Shoes don’t often scream your name from across a crowded room. Unlike the peacockish hat, the ostentatious bifocal, or the presumptuous earring, the humble shoe does not boisterously salute you at eye-level. Often concealed, or at least partially so, by a brashly uncuffed pant leg, shoes maintain a measured distance from gaudy exhibition. Enter into the equation Montreal’s snowy winter climate, and practical concerns can obscure even the faintest memory of the elegance footwear can offer.
Every once in a blue moon, however, a pair of shoes saunters into your life and changes everything.
I present to you: Armie Hammer’s shoes in Call Me By Your Name (2017).
Wow! Look at those things. The shoes.
One more time. (Enlarged for detail)
Seemingly eons removed from previous appearances sporting bad earmuff things (2012’s The Social Network) and as a black car (2017’s Cars 3), Hammer’s CMBYN look exudes a sensuous bravado befitting his character’s strapping confidence.
With a billowy Ralph Lauren shirt unbuttoned to reveal a Star of David chain dangling between chest hairs, and short khaki shorts fastened with a brown leather woven belt, Oliver’s (Hammer) wardrobe introduces the American exchange student before he even has the chance to make you blush with a (probably really firm) handshake.
Call Me By Your Name is visually gorgeous across the board, but these shoes are just plain unfair.
I wasn’t alive in 1983, when CMBYN is set. I guess I also don’t know if these shoes were the 1980s cool-dude-norm. I do know that I will never purchase a pair of Converse after seeing Armie Hammer and his shoes in this movie. They’d look dumb on my stupid feet. Can you even buy Converse that look like that anymore? What happened between 1983 and now that can explain Converse going from Oliver’s bombastic elegance to this? (edit: I guess a lot of things)
Maybe it's a gay movie for straight people. Maybe it’s problematic to laud an idyllic queer film when as a culture we have repeatedly dismissed more confrontational queer cinema. Maybe these questions would be better addressed by someone less fixated on one very specific detail of the movie.
Watch the dance scene, a focal point for many critics’ praise of CMBYN. Watch it a few times if needed, you earned it. Put it on 1080p. Turn off nightshift. Shoes are visible from approximately 0:02-0:06. Though exhilaratingly brief, this is perhaps the best look we get at the shoes throughout the movie. Shuffling and kicking to the Psychedelic Furs’ 1982 hit “Love My Way,” the shoes seem to refuse the normative constraints of rhythm or tempo. Paired with classic red striped gym socks, Oliver’s below-knee outfit presents a tattered, sexy American flag, not staked in some Midwestern lawn, but sashaying across a cracked granite Mediterranean dance floor.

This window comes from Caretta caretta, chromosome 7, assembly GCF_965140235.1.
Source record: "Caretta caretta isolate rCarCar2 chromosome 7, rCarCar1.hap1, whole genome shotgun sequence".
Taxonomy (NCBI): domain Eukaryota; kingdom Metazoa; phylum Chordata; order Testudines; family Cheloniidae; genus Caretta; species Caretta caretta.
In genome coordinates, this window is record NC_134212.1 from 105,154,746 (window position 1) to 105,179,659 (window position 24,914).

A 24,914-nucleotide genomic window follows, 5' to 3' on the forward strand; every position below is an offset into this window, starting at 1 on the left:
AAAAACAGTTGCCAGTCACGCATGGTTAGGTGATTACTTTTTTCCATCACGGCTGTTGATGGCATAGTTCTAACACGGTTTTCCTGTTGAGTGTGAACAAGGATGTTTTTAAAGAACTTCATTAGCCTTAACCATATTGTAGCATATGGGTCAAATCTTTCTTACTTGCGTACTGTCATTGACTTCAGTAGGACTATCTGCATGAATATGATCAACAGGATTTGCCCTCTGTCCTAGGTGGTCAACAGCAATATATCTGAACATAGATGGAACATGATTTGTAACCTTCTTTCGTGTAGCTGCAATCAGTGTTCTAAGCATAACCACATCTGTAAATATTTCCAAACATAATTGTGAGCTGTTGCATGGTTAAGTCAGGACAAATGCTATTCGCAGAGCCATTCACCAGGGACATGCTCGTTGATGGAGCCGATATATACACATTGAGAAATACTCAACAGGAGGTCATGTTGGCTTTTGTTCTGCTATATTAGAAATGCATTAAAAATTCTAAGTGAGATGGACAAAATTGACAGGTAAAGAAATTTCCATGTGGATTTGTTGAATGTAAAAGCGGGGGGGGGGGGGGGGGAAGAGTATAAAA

For a long, forgettable stretch of the movie, Oliver ditches the Converse for some brown, low-heel, slip-on shoes. I don’t remember much from these scenes. Thankfully, in his final moments on-screen, the shoes make a triumphant, if heartbreaking, reappearance.
This isn’t to take anything away from such classics as Buggin Out’s scuffed Jordan IV’s in Do The Right Thing, Bruce Lee’s Yellow Onitsuka Tigers in Game of Death (later homaged in Kill Bill), or Bill Murray’s adidas Roms in The Life Aquatic (or his Air Wovens in Lost in Translation for that matter). I have heard compelling arguments for Forrest Gump’s Nike Cortezes. But Armie Hammer’s CMBYN Converse make these shoes, and all other shoes, or boots, or clogs, for that matter, look like Skechers Breathable Lightweights.
I walked out of CMBYN barefoot, carrying my shoes before they clunked into the garbage can. The snow was cold, and the road salt burned, but a numbness quickly set in that dulled the pain long enough for me to get home. I quickly disposed of mine and my roommates' remaining footwear in our kitchen garbage. I don’t deserve to wear shoes. To try and place myself even in the same arena as Armie Hammer in CMBYN. I’m missing class. I haven’t left my apartment in days. I overheard my roommate calling my parents about me and my “really weird and uncomfortable Arm and Hammer thing” the other day. These feet are a prison. Shoes are the guards. Armie Hammer in CMBYN is my lone weekly phone call. Or something. I don’t know. No one understands. Help